We will be living in interesting times as this Mexican stand-off resolves itself ... the music boxes are playing, but who has bullets in his gun? :ph34r:

Infact that what makes it worse ;) when you dont have anything you dont lose anything, when you have something you fight for it.

Share this post


Link to post
Share on other sites
Niall Ferguson, the Oxford historian, was on BBC World's Business Daily programme this morning (8:30am) comparing the situation of the US to that of the Ottoman Empire in the late 1800s. Under Abdulhamid II, the empire borrowed heavily from European powers (the booming industrial economies of the day - back when the UK had an economy to talk of) to engage in ambitious wars of status against Russia and in the Balkans, as well as to allow development at home and raised standards of living. He compared this to the US trillion dollar deficit, wars in the Middle East (ironically for the heirs to the Ottomans) and their desperate flogging of assets to sovereign wealth funds to try and avert the debt implosion.

Well, I guess we all know what happened to the Ottoman Empire after the First World War...

http://en.wikipedia.org/wiki/Ottoman_Empir...E2.80.931908.29

good points

Share this post


Link to post
Share on other sites
Yeah, if the Chinese dumped just 2 or 300 billion dollars of their reserves it would cause the dollar to fall off a cliff. I can't believe that other countries wouldn't follow suit rather than watch their reserves fall in value and Japan is in no position to respond to this, I guess they're running around like headless chickens now.

Looks to me like the US authorities are doing a pretty good job of crashing the dollar without any help from Beijing. Maybe the Chinese need to step on the gas and sell those dollar reserves fast while they still retain some value.

Share this post


Link to post
Share on other sites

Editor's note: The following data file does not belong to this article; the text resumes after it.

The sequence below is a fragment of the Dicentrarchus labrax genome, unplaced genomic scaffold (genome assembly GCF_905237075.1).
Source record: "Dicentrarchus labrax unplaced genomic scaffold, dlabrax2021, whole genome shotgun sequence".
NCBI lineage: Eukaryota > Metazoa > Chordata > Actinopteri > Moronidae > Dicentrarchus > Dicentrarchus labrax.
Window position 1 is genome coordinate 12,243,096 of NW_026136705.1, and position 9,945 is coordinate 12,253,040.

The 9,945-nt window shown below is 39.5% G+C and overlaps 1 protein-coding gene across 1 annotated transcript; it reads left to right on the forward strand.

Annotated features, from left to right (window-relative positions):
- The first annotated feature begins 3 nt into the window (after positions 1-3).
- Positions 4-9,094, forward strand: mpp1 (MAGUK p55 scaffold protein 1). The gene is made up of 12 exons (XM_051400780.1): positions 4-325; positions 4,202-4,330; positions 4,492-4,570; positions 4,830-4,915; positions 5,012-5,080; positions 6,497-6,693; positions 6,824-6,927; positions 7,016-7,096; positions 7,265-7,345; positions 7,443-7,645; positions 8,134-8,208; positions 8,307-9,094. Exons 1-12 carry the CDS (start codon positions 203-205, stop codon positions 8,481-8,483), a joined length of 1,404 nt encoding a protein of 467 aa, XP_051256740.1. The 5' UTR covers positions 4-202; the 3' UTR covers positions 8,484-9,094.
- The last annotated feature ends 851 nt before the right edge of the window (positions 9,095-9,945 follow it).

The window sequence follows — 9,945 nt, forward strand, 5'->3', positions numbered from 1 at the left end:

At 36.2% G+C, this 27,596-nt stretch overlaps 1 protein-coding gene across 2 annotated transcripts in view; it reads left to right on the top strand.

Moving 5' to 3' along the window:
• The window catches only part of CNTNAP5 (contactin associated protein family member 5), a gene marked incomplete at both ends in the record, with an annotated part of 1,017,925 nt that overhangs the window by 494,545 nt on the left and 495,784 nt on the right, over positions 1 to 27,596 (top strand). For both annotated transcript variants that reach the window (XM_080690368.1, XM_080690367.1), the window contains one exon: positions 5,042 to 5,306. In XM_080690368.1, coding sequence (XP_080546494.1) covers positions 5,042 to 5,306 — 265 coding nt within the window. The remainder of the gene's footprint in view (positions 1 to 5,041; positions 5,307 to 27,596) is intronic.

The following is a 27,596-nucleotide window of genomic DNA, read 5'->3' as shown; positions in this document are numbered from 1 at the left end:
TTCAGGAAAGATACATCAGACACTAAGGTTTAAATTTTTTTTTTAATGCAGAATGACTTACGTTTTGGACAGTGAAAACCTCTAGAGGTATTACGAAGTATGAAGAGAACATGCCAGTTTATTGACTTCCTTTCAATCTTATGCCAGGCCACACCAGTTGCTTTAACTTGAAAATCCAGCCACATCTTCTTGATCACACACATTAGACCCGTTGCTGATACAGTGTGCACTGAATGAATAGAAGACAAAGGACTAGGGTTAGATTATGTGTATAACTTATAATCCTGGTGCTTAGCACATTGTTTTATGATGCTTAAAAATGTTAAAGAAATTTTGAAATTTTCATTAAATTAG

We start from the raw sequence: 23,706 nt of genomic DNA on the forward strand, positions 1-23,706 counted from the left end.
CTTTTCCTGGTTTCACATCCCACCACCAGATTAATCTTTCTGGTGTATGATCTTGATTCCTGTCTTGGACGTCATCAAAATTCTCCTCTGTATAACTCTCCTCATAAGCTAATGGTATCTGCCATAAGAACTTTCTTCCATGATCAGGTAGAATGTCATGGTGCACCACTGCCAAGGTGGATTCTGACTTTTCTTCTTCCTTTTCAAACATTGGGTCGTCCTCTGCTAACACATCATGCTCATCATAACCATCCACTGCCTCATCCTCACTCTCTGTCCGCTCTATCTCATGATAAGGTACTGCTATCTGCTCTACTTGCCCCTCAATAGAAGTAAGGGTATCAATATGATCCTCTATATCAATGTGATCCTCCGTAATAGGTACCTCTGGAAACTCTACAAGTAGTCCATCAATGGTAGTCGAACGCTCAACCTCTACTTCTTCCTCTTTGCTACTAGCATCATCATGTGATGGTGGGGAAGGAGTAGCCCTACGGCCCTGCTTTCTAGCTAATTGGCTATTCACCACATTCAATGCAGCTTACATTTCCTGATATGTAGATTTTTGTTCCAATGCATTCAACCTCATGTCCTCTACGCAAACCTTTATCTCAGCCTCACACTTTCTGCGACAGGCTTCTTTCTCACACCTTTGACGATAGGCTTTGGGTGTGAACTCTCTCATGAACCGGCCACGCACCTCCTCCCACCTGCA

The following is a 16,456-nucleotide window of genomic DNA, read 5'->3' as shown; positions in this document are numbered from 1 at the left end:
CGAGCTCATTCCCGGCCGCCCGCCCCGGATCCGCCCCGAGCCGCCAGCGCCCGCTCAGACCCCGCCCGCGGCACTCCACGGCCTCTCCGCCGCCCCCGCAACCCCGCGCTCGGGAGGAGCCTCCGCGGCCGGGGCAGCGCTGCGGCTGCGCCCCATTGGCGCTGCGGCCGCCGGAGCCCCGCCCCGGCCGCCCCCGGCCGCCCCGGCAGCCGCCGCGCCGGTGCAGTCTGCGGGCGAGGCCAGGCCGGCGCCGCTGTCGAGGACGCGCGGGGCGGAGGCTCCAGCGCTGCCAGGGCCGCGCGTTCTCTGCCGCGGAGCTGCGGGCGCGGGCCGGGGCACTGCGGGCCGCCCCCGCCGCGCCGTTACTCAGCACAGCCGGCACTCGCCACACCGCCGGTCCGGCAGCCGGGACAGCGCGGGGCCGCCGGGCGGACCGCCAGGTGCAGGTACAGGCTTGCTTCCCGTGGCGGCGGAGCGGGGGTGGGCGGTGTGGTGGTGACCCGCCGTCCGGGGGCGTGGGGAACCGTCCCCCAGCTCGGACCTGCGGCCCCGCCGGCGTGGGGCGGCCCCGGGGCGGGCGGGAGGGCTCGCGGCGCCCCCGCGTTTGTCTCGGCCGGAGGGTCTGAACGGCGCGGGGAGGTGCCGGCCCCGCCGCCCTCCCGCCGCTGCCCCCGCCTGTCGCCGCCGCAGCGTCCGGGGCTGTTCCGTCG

Guest Charlie The Tramp

China and anyone else can threaten to cause problems with the dollar and US Economy.

All hot air and wind, if the US and dollar collapses they go with it.

The Chinese are not stupid. ;)

Share this post


Link to post
Share on other sites

Without going into any of the detail here the one very impressive thing about the Chinese is there ability to play the game of poker.

They have not showed their hand nor have they played one card yet and yes there is the veiled threats and the speculation (good poker playing).

The longer they take to play a card the more impressed I am.

In fact they may never play their cards a sure sign of the best negotiator.

When the Chinese Premier Wen Jiabao vists oz he goes to Perth, WA the land of Iron Ore not any of the eastern cities. What kind of poker playing manouvere is this ?

This guy below also looks like he is a good poker player as well.

http://www.youtube.com/watch?v=zN42pk7eozk...feature=related

On the subject of poker this guy might have called his bluff

http://www.youtube.com/watch?v=eHhV2LjOZzY

Share this post


Link to post
Share on other sites

Join the conversation

You can post now and register later. If you have an account, sign in now to post with your account.

Guest
Reply to this topic...

×   Pasted as rich text.   Paste as plain text instead

  Only 75 emoji are allowed.

×   Your link has been automatically embedded.   Display as a link instead

×   Your previous content has been restored.   Clear editor

×   You cannot paste images directly. Upload or insert images from URL.

Loading...

  • Recently Browsing   0 members

    No registered users viewing this page.

  • 292 Brexit, House prices and Summer 2020

    1. 1. Including the effects Brexit, where do you think average UK house prices will be relative to now in June 2020?


      • down 5% +
      • down 2.5%
      • Even
      • up 2.5%
      • up 5%



×
×
  • Create New...

Important Information

We have placed cookies on your device to help make this website better. You can adjust your cookie settings, otherwise we'll assume you're okay to continue.